It’s been a month since the murder of George Floyd. His death has sparked a global conversation about the discrimination faced by black people every day.

Other times, you struggle to find words to explain the deep hurt, so you stay silent.

Black women have had to deal with both gender and racial discrimination all their lives. To us, the current discussion is nothing new; it is our everyday experience, often only discussed when amongst your black friends. These forums are where we talk about the constant policing and judgement of everything from our hair, our clothes, our body and of course, the tone of our voice. Dealing with microaggressions (covert, subtle slights which demean, belittle and ridicule marginalised groups) is normal for us. The list is endless; from being mistaken for another black woman at work and at Party Conference, to being told “you’re pretty… for a dark-skinned woman” or that you should stand for election in a posh area because “you speak quite well”.

These everyday slights are hard to call out, they are more difficult to discuss with the perpetrators who often take offense, immediately becoming dismissive of your hurt. Other times, you struggle to find words to explain the deep hurt, so you stay silent.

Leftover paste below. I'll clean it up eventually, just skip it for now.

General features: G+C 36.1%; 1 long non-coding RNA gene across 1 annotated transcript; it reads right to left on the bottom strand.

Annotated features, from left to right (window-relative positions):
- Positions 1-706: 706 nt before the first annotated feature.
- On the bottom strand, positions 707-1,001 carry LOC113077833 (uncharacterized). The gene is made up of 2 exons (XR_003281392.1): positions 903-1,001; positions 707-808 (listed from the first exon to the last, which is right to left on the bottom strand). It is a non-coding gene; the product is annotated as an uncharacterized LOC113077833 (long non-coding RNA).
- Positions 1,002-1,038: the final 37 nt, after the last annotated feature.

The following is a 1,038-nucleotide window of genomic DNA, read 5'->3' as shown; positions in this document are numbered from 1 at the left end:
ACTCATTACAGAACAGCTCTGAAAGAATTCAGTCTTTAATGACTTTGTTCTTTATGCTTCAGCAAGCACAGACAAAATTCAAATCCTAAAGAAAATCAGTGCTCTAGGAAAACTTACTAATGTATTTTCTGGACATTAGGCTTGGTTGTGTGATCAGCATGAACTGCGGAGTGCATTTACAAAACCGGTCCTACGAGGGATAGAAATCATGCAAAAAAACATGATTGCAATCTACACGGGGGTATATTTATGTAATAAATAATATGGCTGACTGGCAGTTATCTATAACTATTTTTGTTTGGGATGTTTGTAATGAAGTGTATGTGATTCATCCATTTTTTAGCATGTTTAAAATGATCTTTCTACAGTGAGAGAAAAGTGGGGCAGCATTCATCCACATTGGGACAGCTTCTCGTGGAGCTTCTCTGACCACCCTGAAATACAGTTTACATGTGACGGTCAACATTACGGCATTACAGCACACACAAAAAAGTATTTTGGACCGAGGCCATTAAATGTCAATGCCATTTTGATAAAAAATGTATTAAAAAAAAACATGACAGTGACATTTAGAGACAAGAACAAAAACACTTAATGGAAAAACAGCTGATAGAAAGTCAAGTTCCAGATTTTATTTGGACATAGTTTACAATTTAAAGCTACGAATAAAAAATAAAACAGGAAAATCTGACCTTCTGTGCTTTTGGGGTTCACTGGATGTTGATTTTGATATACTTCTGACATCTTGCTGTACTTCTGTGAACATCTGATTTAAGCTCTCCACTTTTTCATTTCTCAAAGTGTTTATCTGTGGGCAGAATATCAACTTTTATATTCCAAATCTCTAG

While it’s impossible to identify every microaggression, I want to give five examples of the most common I encounter.

1. No, where are you really from?

Last year I was racially attacked by two white men on a train who asked where I was from. They clearly disapproved when I replied “London”. The situation very quickly led to them unleashing a torrent of abuse, including insults on my intelligence and taking it in turn to guess which part of Africa I actually belonged to. On this occasion, I fought back only because other, non-black people spoke up in my defence and protected me. This support also gave me the courage to report the crime. The two men were later charged.

As a black person, questions about your background are common. There are no limits to when or where you could be asked this question; usually by strangers, at work, out partying, walking the streets, on public transport and so on.

When people interrogate you on your heritage, the implicit message is that you don’t belong, you’re not British, you’ll always be an outsider. Probing my background leaves me and many like me feeling like an “other” in a country we were born and raised in.

2. Can I touch your hair?

Touching someone’s hair, while not as traumatic as being called a racial slur, can be equally unsettling and dehumanising.